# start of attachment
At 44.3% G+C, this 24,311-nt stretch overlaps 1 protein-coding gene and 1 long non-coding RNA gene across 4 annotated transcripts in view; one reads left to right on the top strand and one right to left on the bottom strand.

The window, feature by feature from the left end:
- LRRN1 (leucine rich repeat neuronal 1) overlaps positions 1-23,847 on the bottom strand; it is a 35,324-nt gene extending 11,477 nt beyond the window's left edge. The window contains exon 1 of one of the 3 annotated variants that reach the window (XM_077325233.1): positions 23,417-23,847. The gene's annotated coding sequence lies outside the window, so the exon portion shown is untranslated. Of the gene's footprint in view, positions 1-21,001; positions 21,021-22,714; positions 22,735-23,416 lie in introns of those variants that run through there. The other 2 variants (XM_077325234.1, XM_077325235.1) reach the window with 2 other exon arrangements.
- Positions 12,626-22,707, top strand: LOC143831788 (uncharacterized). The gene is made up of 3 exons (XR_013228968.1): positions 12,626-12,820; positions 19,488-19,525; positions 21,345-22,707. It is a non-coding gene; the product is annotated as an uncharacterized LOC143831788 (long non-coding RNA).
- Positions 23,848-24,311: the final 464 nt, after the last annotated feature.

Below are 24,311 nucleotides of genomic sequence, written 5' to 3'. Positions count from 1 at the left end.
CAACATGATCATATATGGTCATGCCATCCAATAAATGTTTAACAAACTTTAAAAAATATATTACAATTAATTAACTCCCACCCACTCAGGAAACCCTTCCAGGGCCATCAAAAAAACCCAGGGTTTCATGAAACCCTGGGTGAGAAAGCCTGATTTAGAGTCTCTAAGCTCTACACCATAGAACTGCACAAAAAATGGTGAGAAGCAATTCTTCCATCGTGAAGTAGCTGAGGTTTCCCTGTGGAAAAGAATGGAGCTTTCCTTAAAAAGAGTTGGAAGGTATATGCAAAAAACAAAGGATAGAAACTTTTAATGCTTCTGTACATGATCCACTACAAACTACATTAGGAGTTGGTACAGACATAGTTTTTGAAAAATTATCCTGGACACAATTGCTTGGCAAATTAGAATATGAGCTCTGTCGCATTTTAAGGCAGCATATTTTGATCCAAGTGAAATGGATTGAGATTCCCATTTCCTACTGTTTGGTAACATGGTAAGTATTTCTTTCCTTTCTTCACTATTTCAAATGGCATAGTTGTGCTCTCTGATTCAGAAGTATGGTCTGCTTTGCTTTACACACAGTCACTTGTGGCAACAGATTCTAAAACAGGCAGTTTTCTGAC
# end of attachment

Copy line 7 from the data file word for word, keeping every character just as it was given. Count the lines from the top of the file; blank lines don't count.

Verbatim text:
CAACATGATCATATATGGTCATGCCATCCAATAAATGTTTAACAAACTTTAAAAAATATATTACAATTAATTAACTCCCACCCACTCAGGAAACCCTTCCAGGGCCATCAAAAAAACCCAGGGTTTCATGAAACCCTGGGTGAGAAAGCCTGATTTAGAGTCTCTAAGCTCTACACCATAGAACTGCACAAAAAATGGTGAGAAGCAATTCTTCCATCGTGAAGTAGCTGAGGTTTCCCTGTGGAAAAGAATGGAGCTTTCCTTAAAAAGAGTTGGAAGGTATATGCAAAAAACAAAGGATAGAAACTTTTAATGCTTCTGTACATGATCCACTACAAACTACATTAGGAGTTGGTACAGACATAGTTTTTGAAAAATTATCCTGGACACAATTGCTTGGCAAATTAGAATATGAGCTCTGTCGCATTTTAAGGCAGCATATTTTGATCCAAGTGAAATGGATTGAGATTCCCATTTCCTACTGTTTGGTAACATGGTAAGTATTTCTTTCCTTTCTTCACTATTTCAAATGGCATAGTTGTGCTCTCTGATTCAGAAGTATGGTCTGCTTTGCTTTACACACAGTCACTTGTGGCAACAGATTCTAAAACAGGCAGTTTTCTGAC